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Gül E. Okudan Kremer Iowa State University of Science and Technology

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Gül E. Kremer received her PhD from the Department of Engineering Management and Systems Engineering of Missouri University of Science & Technology. Her research interests include multi-criteria decision analysis methods applied to improvement of products and systems. She is a senior member of IIE, a fellow of ASME, a former Fulbright scholar and NRC Faculty Fellow. Her recent research focus includes sustainable product design and enhancing creativity in engineering design settings.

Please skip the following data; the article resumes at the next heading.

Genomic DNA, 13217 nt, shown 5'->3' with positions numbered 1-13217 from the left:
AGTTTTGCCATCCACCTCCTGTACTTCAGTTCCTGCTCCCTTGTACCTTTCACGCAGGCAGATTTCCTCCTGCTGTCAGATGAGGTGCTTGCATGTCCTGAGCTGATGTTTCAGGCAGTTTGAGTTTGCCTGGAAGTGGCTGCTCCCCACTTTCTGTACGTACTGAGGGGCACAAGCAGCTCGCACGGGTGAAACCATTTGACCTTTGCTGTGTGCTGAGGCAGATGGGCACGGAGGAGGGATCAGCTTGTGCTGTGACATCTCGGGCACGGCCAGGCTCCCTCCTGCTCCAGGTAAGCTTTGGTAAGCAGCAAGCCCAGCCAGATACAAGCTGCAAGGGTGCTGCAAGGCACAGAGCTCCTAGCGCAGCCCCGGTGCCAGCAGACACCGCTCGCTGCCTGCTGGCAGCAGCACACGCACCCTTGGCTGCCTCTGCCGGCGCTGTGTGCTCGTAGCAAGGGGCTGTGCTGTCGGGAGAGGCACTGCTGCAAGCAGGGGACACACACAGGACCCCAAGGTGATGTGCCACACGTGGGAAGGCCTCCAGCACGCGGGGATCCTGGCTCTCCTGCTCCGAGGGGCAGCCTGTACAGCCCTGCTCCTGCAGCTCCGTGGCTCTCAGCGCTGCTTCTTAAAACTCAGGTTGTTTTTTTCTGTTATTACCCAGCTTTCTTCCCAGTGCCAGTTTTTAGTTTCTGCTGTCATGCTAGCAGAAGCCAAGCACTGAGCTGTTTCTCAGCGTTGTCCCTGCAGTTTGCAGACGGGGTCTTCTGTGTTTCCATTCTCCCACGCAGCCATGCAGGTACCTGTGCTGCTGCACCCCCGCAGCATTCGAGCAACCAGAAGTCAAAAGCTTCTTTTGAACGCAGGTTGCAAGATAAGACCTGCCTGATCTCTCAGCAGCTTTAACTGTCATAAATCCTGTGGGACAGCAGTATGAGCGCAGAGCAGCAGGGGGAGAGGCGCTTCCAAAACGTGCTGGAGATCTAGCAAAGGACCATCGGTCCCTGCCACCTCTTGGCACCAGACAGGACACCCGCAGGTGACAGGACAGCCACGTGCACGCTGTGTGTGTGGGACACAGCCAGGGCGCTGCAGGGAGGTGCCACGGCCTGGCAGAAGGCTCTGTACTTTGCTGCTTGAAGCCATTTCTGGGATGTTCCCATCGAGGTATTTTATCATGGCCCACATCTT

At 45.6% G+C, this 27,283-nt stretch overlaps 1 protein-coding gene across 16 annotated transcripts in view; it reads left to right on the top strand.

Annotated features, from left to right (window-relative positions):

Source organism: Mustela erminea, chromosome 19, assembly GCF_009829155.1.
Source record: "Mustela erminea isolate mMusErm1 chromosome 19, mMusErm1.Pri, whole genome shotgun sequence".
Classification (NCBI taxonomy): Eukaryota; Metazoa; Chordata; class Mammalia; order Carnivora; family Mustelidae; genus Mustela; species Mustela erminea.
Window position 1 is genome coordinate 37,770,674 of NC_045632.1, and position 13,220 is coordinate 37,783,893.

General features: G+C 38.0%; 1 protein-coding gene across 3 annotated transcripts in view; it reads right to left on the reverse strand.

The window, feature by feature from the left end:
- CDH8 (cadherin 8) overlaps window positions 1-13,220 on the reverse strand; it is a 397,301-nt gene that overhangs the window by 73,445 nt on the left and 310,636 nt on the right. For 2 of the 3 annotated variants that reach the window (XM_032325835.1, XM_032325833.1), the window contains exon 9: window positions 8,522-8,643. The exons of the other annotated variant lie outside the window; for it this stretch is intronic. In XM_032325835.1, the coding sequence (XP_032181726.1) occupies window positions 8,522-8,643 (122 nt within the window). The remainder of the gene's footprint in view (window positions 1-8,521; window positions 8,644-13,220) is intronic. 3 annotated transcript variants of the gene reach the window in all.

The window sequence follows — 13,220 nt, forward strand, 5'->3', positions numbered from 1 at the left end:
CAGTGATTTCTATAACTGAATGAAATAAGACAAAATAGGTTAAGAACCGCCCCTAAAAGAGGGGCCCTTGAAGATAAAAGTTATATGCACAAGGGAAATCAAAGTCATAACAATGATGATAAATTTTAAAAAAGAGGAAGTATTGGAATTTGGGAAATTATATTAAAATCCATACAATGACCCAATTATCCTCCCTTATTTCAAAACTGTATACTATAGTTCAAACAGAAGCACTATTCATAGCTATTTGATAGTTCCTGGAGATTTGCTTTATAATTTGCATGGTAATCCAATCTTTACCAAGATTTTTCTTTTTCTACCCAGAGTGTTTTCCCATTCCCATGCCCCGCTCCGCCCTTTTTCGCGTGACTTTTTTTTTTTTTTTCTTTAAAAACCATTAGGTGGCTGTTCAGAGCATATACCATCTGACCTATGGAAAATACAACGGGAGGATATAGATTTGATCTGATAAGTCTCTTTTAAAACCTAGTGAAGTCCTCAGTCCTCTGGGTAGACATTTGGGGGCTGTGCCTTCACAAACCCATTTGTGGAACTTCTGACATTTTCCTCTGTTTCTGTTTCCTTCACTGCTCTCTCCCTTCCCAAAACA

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Zahed Siddique University of Oklahoma

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Zahed Siddique is a Professor of Mechanical Engineering at the School of Aerospace and Mechanical Engineering of University of Oklahoma. His research interest include product family design, advanced material and engineering education. He is interested in motivation of engineering students, peer-to-peer learning, flat learning environments, technology assisted engineering education and experiential learning. He is the coordinator of the industry sponsored capstone from at his school and is the advisor of OU's FSAE team.

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Yingtao Liu University of Oklahoma